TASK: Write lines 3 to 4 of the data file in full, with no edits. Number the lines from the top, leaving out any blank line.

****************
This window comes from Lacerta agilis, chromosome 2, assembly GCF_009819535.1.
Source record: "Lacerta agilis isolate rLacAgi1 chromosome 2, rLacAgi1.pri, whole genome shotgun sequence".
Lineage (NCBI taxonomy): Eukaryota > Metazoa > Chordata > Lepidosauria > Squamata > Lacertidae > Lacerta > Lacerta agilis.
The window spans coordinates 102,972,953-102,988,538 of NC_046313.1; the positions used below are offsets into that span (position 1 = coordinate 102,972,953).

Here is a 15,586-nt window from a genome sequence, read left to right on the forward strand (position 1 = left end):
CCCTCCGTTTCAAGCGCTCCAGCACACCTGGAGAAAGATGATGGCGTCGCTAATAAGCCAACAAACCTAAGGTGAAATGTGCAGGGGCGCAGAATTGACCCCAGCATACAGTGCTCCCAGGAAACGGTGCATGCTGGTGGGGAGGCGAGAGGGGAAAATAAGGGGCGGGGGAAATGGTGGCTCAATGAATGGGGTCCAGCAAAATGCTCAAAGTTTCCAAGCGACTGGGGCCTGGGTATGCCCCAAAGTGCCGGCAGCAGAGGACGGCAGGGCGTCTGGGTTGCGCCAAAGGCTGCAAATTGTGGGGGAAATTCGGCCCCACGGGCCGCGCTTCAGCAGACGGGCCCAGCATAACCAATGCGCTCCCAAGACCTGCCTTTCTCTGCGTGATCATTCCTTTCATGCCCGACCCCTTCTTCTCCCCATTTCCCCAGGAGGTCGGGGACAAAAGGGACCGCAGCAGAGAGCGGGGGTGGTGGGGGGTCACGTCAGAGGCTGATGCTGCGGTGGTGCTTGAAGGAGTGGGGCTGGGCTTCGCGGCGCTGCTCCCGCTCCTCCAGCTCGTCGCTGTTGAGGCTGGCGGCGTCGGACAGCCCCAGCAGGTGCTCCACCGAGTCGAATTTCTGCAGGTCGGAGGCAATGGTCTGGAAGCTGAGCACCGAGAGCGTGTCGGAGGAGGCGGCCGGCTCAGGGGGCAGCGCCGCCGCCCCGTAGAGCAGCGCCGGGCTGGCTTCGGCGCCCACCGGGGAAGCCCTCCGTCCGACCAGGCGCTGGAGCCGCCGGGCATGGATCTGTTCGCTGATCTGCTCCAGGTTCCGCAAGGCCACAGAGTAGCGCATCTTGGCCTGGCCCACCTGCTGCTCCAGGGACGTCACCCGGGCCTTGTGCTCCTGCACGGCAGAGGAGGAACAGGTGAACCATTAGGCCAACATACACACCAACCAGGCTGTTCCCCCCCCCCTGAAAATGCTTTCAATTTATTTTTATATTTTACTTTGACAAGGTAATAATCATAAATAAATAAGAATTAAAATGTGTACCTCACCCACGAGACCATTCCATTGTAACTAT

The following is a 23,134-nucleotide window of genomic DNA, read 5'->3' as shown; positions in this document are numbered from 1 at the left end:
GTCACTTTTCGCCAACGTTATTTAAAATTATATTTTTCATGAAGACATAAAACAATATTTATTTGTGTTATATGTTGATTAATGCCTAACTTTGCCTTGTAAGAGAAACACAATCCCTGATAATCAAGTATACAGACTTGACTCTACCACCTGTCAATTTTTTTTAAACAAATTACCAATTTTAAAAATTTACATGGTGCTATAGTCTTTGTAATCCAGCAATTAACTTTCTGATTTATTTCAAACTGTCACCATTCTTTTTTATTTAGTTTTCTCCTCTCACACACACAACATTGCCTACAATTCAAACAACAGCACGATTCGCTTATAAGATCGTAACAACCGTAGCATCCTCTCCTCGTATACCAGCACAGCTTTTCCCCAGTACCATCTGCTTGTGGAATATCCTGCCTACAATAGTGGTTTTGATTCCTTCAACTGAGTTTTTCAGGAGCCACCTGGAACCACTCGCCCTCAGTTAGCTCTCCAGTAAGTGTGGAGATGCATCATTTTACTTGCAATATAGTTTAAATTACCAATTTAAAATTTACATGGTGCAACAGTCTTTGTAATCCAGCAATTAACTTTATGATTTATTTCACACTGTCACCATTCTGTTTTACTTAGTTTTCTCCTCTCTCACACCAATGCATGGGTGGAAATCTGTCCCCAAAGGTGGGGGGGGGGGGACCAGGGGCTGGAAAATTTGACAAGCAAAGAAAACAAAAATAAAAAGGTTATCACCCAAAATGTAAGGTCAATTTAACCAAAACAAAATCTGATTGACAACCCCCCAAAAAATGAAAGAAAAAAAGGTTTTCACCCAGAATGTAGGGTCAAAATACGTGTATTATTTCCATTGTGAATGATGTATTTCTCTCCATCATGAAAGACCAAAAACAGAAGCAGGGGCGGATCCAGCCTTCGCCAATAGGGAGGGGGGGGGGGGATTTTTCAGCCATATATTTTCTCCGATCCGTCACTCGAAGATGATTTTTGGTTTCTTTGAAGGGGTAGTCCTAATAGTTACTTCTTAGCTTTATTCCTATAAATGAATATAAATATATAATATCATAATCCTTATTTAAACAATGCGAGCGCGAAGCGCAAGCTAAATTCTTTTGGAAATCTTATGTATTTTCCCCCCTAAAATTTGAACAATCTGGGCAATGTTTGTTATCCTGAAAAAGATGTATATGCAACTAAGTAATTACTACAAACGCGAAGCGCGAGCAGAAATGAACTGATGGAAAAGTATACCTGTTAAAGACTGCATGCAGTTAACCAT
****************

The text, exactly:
Lineage (NCBI taxonomy): Eukaryota > Metazoa > Chordata > Lepidosauria > Squamata > Lacertidae > Lacerta > Lacerta agilis.
The window spans coordinates 102,972,953-102,988,538 of NC_046313.1; the positions used below are offsets into that span (position 1 = coordinate 102,972,953).